Ideas will also be refined through user tests and other loops of applied ethnography.
5. Defining and developing service ideas
Service ideas will be described and developed in all their components. Front stage and backstage activities will be considered as well as digital and physical touchpoints.
6. Identifying business models
The service ideas will be also described and designed around a business model that will be explored, identified, and detailed throughout the Final Studio journey. The economic feasibility of the project will be evaluated.
7. Finalizing service ideas
As the last step, the ideas will be prototyped and visualized in order to describe the solutions as a complex system that includes back-office activities (related to the organizational level), and the front-office area (system of interactions and touchpoints).
Solutions can be physical or digital or combine both of these aspects.
Suggested books and articles
Bradwell, P. & Marry, S. (2008). Making the most of collaboration: An international survey of public service co-design. DEMOS and PriceWaterhouse Coopers Public Sector Research Centre 2008. London. Report.
Brown, T., (2009). Change by design: how design thinking transforms organizations and inspires innovation. New York: HarperCollins.
Burns C., Cottam H., Vanstone C., Winhall J. (2006). “Transformation Design”, RED paper 02, Design Council, London.
IDEO (2009). Human Centered Design, Toolkit. Available at: http://www.ideo.com/work/featured/human-centered-design-toolkit [last accessed: 31 January 2010]
Foglieni F., Villari B, Maffei, S., (2017). Designing better services. A strategic approach from design to evaluation. Springerbriefs In Applied Sciences And Technology, Switzerland: Springer
Fry, T. (2011). Design as Politics, Berg Publishers. Oxford & New York
Fry, T. (2009). Design Futuring, Sustainability, Ethics and New Practice University of New South Wales Press Ltd, Sydney Australia
Jones, M. & Samalionis, F. (2008). “From Small Ideas to Radical Service Innovation”, Design Management Review, Vol. 19, N.1.
Ladner, S. (2016). Practical Ethnography: A Guide to Doing Ethnography in the Private Sector, Routledge
Lockwood, T. (2010). Design thinking: Integrating innovation, customer experience, and brand value. New York: Allworth
Manzini, E. (2015). Design when everybody designs, MIT Press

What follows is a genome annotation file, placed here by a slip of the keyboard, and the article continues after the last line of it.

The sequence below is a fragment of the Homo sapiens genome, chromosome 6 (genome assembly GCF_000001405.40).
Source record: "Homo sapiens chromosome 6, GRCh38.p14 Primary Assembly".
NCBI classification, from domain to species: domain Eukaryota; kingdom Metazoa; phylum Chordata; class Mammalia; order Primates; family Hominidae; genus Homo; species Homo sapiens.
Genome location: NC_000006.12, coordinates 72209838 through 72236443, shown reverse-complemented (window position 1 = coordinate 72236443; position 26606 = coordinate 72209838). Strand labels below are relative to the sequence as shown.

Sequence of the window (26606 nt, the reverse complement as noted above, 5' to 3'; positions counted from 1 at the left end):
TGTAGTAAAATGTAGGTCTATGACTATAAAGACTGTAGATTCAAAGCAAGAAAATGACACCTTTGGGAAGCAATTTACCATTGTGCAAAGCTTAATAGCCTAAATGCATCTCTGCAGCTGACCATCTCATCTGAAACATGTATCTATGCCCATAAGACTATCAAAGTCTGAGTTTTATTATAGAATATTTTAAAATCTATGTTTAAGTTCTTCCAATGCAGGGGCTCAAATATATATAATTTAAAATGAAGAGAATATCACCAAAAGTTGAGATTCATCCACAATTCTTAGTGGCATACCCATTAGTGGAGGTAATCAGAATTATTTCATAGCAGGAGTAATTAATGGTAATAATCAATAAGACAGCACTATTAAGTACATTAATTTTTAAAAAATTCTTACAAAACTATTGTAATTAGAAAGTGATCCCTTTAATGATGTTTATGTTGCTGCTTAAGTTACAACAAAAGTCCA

Moritz, S. (2005). Service Design – Practical Access to an Evolving Field. Cologne: Köln International School of Design.
Murray, R., Caulier, G. & Mulgan, G. (2010). The Open Book of Social Innovation. The Young Foundation and NESTA.
Osterwalder, A., Pigneur, Y., In Clark, T., & Smith, A. (2010). Business model generation: A handbook for visionaries, game changers, and challengers.
Osterwalder, A., Pigneur, Y., Bernarda, G., Smith, A. and Papadakos, T. (2014) Value Proposition Canvas. Wiley, Hoboken.
Polaine, A., Løevli, L., & Reason, B. (2013). Service Design – From insight to implementation. New York: Rosenfeld Media.
Reason, B., Lovlie, L. and Brand Flu, M. (2015) Service Design for Business: A Practical Guide to Optimizing the Customer Experience.
Sanders, E. (2009). “Co-creation through generative design thinking”. Keynote speech video at IASDR Conference 2009 – Available at: http://www.iasdr2009.com/m42.asp
Stickdorn, M. & Schneider, J. (2011). This is Service Design Thinking: Basics - Tools – Cases. Amsterdam: BIS Publishers
Stickdorn, M., Hormess, M.E., Lawrence, A., Schneider, J. (2018). This is Service Design Doing, O’Reilly Media
Thackara, J. (2006). In the bubble: Designing in a complex world. Massachusetts: MIT Press.
Villari B., (2013), A community centred approach for neighbourhood-based services. Connecting design education and research practices for social innovation. 5th IASDR, Tokyo
Service Design Books http://www.servicedesignbooks.org/
Service Design Toolkit http://www.servicedesigntoolkit.org/downloads.html
Service Design Tools http://www.servicedesigntools.org/
Service Design Doing Methods https://www.thisisservicedesigndoing.com/methods